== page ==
‘Employment’ in context of a sex discrimination claim referred to a current employment contract even in context of there having been a series of repeated contracts of employment. The question was referred to the European Court of Justice. . .
The dominant owner wished to deal with delivery vehicles in a manner where they were left parked awaiting emptying. The servient owner (a lessee) wanted to construct buildings over a large part of the land. The servient owner objected.
Held: . .
The two prisoners, serving life sentences for murder, had had their appeals rejected. They continued to protest innocence, and sought to bring their campaigns to public attention through the press, having oral interviews with journalists without . .
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Appeal against successful judicial review of refusal of legal aid for mother of deceased at inquest.
Held: ‘article 2 will be engaged in the much narrower range of cases where there is at least an arguable case that the state has been in . .
The claimant sought judicial review of the decision of the Defendant not to recommend that her application for public funding for representation at the inquest enquiring into the death of her son be granted. . .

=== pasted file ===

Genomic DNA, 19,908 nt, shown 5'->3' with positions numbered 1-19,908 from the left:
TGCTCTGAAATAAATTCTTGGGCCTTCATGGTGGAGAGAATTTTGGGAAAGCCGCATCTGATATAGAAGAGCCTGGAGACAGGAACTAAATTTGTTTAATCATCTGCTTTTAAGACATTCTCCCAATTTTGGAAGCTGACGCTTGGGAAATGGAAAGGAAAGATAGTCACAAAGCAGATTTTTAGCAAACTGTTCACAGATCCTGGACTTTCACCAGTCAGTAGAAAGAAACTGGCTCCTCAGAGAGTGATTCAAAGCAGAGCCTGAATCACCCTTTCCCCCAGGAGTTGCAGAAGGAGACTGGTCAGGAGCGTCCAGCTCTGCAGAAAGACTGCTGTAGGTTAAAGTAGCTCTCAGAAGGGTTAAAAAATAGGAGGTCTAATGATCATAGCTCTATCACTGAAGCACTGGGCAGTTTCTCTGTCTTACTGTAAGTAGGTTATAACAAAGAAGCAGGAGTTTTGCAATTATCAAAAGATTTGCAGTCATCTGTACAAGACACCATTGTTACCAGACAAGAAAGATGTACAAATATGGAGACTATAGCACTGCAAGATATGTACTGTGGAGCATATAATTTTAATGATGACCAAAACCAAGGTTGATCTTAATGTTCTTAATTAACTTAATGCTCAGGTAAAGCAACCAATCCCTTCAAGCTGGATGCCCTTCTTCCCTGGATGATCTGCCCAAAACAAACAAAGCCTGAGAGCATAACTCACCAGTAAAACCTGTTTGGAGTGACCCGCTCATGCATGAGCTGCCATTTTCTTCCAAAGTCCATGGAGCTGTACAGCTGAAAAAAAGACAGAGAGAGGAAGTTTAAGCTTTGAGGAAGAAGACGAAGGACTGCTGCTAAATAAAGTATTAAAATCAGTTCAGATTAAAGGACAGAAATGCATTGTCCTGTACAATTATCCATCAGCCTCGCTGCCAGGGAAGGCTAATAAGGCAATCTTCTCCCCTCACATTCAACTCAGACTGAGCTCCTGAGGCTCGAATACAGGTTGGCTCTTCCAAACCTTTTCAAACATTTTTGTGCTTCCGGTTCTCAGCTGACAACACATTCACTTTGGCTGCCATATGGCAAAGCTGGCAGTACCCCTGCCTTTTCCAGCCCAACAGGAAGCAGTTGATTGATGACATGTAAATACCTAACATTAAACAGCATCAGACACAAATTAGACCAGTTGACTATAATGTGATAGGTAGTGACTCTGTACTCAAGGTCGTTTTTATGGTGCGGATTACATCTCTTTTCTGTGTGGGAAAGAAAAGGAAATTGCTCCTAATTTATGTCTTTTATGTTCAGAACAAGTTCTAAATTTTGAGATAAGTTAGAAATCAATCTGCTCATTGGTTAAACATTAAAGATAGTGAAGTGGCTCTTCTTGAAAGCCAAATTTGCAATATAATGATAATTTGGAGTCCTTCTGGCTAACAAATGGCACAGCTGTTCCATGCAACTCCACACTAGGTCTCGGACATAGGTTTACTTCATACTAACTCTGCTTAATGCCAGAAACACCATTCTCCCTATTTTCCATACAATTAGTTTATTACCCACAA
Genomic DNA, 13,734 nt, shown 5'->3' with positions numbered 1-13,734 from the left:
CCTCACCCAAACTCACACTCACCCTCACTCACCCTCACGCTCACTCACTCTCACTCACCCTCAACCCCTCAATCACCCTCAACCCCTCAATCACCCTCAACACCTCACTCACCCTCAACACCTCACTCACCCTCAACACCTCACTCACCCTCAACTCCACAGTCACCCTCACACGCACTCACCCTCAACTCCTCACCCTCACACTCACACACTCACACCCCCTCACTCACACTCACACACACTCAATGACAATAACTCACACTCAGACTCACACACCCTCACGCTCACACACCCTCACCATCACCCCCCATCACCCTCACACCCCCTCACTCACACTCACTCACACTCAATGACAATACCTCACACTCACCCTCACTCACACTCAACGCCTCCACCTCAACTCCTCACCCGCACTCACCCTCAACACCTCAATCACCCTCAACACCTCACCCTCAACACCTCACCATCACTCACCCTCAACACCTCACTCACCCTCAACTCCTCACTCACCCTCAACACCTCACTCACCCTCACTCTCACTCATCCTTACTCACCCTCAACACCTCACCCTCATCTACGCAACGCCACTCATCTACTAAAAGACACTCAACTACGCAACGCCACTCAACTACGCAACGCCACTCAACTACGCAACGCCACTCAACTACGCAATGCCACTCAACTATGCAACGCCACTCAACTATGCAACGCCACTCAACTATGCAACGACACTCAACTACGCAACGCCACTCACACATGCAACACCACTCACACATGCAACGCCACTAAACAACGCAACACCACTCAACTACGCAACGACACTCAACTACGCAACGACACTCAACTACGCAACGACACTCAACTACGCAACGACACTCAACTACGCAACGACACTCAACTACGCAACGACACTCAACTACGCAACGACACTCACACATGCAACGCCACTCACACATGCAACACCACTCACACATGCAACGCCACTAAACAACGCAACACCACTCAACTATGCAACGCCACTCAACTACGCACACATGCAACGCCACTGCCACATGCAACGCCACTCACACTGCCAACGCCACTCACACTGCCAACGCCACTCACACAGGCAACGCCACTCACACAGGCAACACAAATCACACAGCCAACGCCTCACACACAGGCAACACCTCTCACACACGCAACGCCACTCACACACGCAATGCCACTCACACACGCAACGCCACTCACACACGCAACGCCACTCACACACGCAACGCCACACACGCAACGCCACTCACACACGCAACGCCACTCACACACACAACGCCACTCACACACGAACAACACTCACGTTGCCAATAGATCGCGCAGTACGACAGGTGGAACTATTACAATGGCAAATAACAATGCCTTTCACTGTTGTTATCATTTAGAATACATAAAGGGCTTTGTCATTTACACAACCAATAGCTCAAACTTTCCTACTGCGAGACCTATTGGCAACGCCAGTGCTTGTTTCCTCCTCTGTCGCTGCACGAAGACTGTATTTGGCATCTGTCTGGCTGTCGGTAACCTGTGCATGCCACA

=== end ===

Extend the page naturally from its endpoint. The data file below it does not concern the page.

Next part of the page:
The claimant sought leave to appeal against refusal of his claim for judicial review of a decision by the repondent to grant him exceptional funding for legal representation in a claim before an Employment Tribunal.
Held: Leave was refused. . .
The court had previously published and then withdrawn its judgment after third parties had been able to identify those involved by pulling together media and internet reports with the judgment. Held: The judgment case should be published in its original format. The court identified: ‘the risk of so called ‘jigsaw identification’ in cases where the … Continue reading H v A (No2): FD 17 Sep 2015
K, aged 16, had left home to join what was said to be a religious sect. His whereabouts were unknown. He had been made a ward of court and the Official Solicitor was appointed to represent his interests. He had sent messages to say that he was well and did not wish to return. The … Continue reading Kelly (A Minor) v British Broadcasting Corporation: FD 25 Jul 2000
The parties had lived together in a house owned in the defendant’s name and in which she claimed an interest. The claimant’s solicitors notified NCIS that they thought the defendant had acted illegally in setting off against his VAT liability the VAT on works carried out on his own property. Because of the delay which … Continue reading Bowman v Fels (Bar Council and Others intervening): CA 8 Mar 2005
The claimant sought an order for possession of land outside St Paul’s cathedral occupied by the protestor defendants, consisting of ‘a large number of tents, between 150 and 200 at the time of the hearing, many of them used by protestors, either regularly or from time to time, as overnight accommodation, and several larger tents … Continue reading City of London v Samede and Others: QBD 18 Jan 2012